The pitch: subscribe n' save on medical costs
In recent months, subscription health care service businesses have attracted significant attention from venture capitalists, according to a recent PitchBook report.
Why it matters: Venture capitalists have been pouring money into subscription startups, including Crossover Health, Tia Clinic and Oak Street Health. Like One Medical and Forward, these companies promise to save users under the assumption that their models will save on downstream medical costs by connecting patients to more consistent care.
- While some of these companies are focused on general primary care, others hone in on specific patient populations including women and Medicare Advantage users.
- The factors helping to drive increased interest in the industry include patient dissatisfaction with the mainstream fee-for-service system, a growing senior population, and employer interest in comprehensive solutions.
Yes, but: Despite notable public exits and rising popularity among businesses in the sector, the report finds that few have managed to turn a profit.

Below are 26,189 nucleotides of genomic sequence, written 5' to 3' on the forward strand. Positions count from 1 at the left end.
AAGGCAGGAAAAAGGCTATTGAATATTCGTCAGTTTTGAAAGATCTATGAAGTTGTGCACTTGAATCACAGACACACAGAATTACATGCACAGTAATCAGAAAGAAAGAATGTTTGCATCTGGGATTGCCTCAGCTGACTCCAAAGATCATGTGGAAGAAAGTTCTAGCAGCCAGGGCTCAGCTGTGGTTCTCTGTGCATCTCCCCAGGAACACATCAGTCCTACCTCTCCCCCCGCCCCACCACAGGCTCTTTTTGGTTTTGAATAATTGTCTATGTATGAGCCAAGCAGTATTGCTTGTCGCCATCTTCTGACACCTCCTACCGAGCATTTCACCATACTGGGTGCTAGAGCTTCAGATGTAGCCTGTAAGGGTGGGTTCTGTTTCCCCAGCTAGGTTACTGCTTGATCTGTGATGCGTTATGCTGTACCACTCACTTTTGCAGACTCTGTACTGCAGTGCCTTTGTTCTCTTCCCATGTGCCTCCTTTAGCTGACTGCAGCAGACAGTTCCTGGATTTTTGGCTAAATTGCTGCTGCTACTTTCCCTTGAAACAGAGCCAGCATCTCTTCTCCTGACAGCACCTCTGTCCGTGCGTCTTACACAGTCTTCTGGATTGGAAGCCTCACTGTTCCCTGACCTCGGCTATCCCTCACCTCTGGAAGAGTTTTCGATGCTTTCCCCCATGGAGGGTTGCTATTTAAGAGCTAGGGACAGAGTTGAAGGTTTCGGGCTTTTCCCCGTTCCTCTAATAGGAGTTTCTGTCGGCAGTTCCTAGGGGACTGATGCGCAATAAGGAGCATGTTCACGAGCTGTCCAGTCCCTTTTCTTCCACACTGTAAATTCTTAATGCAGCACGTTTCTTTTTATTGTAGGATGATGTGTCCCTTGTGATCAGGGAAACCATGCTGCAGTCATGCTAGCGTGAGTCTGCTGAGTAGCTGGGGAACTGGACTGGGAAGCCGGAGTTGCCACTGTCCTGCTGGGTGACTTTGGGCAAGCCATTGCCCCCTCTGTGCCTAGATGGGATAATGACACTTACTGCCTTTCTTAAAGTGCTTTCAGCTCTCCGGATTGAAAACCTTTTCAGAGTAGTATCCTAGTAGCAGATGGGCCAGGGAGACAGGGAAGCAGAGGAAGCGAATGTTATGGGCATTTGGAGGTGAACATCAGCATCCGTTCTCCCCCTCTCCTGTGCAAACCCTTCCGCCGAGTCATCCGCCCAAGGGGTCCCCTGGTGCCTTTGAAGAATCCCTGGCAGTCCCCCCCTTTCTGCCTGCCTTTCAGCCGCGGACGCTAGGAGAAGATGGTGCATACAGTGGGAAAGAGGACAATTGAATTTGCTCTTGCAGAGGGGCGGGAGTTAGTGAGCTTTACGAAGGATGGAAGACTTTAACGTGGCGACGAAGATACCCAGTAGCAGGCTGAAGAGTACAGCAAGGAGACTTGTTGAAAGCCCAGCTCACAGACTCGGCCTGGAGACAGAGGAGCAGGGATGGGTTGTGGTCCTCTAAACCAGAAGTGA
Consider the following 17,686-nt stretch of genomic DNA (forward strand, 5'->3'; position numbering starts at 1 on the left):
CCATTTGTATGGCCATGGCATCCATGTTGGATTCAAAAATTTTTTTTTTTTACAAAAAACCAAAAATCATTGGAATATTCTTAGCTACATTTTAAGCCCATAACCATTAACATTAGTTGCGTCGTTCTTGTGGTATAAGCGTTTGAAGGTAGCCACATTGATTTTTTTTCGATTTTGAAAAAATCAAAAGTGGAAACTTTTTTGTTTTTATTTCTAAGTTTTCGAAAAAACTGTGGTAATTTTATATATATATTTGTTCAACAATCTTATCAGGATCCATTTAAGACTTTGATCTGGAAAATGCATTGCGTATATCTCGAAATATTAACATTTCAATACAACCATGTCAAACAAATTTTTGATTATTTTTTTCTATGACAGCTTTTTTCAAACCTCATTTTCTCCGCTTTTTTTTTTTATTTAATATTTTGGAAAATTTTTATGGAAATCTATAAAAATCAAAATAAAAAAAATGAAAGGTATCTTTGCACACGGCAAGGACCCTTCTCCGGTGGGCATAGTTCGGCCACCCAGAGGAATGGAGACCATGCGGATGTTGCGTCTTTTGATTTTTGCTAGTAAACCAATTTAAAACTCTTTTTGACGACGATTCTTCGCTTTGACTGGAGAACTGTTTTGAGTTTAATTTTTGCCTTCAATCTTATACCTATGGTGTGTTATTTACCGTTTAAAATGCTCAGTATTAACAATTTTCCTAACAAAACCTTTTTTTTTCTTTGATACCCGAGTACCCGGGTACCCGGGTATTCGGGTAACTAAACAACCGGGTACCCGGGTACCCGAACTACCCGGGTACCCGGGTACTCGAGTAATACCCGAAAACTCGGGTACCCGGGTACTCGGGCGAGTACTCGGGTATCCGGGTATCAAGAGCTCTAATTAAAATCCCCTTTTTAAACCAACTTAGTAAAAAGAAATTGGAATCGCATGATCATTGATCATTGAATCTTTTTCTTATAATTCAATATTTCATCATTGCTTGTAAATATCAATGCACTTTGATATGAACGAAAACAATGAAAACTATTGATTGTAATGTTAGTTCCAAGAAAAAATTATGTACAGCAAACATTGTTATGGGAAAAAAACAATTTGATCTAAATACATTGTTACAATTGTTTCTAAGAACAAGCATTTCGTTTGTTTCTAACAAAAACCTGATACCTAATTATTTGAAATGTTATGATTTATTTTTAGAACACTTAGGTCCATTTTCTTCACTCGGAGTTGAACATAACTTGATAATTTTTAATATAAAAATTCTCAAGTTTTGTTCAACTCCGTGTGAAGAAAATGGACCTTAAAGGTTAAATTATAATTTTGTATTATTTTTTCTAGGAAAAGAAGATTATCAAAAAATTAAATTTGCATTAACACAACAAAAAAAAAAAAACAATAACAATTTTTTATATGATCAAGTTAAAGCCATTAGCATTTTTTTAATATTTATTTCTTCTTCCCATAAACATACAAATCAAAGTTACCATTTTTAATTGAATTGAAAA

- Technology — from member engagement tools and home visits to risk-prediction models — was supposed to be these companies’ golden ticket to profitability.
The big question: Do the models actually help reduce medical spending for consumers and employers, and what is needed for them to start making money?
Where it stands: Analysts say that when it comes to subscribing and saving (and generating a profit) it’s all about scale and that ultimately, companies in the sector will need to attract more members before they can start raking in the cash.
- “While these models represent a relatively niche sub-segment of the primary care landscape, we expect they will become more mainstream as operating models improve,” says Kaia Colban, a PitchBook emerging technology analyst.
This story first appeared in the Axios Pro Health Tech Deals newsletter. Subscribe at AxiosPro.com.